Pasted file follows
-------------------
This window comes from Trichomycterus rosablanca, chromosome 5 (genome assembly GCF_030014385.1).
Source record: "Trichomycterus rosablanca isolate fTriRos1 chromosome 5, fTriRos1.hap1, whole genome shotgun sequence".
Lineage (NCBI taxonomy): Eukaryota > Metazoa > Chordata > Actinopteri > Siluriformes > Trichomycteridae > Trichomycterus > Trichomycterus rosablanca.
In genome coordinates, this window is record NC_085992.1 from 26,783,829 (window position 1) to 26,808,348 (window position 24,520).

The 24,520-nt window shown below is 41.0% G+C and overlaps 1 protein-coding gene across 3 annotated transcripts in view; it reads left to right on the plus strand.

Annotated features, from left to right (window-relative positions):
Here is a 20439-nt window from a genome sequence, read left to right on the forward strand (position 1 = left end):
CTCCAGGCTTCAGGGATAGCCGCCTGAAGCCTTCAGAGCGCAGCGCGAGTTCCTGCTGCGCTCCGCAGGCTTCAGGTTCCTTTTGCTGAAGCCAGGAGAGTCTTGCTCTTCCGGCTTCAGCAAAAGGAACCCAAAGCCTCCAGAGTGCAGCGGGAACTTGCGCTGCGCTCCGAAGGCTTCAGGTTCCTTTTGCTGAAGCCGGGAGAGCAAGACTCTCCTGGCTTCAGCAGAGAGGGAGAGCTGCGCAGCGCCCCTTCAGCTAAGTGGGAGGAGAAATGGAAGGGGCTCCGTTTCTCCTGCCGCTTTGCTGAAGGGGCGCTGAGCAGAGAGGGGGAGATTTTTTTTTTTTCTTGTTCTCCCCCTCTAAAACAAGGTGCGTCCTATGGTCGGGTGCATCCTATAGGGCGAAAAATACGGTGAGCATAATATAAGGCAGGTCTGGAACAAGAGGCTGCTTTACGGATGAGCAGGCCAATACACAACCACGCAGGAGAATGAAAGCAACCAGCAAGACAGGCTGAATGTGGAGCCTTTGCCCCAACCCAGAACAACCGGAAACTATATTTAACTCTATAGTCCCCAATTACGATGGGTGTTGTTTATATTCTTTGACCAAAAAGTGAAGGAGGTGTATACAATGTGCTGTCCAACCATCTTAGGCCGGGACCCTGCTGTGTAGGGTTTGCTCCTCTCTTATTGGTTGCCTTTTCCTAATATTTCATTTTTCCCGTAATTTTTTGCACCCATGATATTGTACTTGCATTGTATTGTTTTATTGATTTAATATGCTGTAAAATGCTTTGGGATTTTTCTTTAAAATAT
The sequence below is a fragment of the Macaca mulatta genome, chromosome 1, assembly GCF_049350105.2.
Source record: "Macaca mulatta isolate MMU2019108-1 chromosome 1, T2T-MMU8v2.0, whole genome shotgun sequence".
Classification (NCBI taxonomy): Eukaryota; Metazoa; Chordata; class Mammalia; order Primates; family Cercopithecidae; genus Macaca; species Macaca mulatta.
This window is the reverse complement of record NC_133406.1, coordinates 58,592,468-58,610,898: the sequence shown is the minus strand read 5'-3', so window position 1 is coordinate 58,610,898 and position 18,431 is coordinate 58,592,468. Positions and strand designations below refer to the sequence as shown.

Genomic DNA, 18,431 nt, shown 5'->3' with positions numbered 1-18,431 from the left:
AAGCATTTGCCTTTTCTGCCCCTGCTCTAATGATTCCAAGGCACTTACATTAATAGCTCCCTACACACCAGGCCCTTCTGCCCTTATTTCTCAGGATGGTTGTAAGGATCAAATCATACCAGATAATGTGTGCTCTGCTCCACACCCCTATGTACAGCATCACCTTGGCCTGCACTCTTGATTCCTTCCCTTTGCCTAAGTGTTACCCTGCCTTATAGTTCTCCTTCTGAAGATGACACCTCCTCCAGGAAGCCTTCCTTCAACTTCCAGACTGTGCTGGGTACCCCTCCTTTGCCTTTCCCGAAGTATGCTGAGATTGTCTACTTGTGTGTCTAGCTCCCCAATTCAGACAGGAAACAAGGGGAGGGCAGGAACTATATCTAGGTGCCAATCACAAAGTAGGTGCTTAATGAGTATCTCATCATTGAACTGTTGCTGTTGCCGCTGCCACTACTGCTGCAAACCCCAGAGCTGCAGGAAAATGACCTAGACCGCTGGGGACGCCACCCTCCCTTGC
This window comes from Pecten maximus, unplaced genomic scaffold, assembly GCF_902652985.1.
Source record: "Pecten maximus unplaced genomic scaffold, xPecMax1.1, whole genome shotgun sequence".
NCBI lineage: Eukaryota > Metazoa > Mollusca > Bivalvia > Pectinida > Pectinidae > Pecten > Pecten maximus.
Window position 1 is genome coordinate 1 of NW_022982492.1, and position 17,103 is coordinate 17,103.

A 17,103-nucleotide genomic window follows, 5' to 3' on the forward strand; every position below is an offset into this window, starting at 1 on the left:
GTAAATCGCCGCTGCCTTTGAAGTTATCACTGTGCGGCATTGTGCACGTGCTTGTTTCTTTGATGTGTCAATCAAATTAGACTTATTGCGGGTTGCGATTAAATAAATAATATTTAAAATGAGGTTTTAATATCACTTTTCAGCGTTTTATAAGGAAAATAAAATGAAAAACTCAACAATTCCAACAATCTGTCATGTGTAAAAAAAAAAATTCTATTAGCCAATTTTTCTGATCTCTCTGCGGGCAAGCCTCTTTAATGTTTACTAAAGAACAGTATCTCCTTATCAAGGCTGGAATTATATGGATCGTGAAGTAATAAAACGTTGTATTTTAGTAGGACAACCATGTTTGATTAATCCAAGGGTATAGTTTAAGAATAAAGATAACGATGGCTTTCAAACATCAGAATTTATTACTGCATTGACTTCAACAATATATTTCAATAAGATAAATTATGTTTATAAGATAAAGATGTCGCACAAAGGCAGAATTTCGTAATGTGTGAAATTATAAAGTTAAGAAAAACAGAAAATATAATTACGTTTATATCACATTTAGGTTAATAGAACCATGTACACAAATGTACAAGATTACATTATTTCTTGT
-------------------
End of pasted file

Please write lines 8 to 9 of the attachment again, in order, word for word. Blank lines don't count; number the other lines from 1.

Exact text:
CTCCAGGCTTCAGGGATAGCCGCCTGAAGCCTTCAGAGCGCAGCGCGAGTTCCTGCTGCGCTCCGCAGGCTTCAGGTTCCTTTTGCTGAAGCCAGGAGAGTCTTGCTCTTCCGGCTTCAGCAAAAGGAACCCAAAGCCTCCAGAGTGCAGCGGGAACTTGCGCTGCGCTCCGAAGGCTTCAGGTTCCTTTTGCTGAAGCCGGGAGAGCAAGACTCTCCTGGCTTCAGCAGAGAGGGAGAGCTGCGCAGCGCCCCTTCAGCTAAGTGGGAGGAGAAATGGAAGGGGCTCCGTTTCTCCTGCCGCTTTGCTGAAGGGGCGCTGAGCAGAGAGGGGGAGATTTTTTTTTTTTCTTGTTCTCCCCCTCTAAAACAAGGTGCGTCCTATGGTCGGGTGCATCCTATAGGGCGAAAAATACGGTGAGCATAATATAAGGCAGGTCTGGAACAAGAGGCTGCTTTACGGATGAGCAGGCCAATACACAACCACGCAGGAGAATGAAAGCAACCAGCAAGACAGGCTGAATGTGGAGCCTTTGCCCCAACCCAGAACAACCGGAAACTATATTTAACTCTATAGTCCCCAATTACGATGGGTGTTGTTTATATTCTTTGACCAAAAAGTGAAGGAGGTGTATACAATGTGCTGTCCAACCATCTTAGGCCGGGACCCTGCTGTGTAGGGTTTGCTCCTCTCTTATTGGTTGCCTTTTCCTAATATTTCATTTTTCCCGTAATTTTTTGCACCCATGATATTGTACTTGCATTGTATTGTTTTATTGATTTAATATGCTGTAAAATGCTTTGGGATTTTTCTTTAAAATAT
The sequence below is a fragment of the Macaca mulatta genome, chromosome 1, assembly GCF_049350105.2.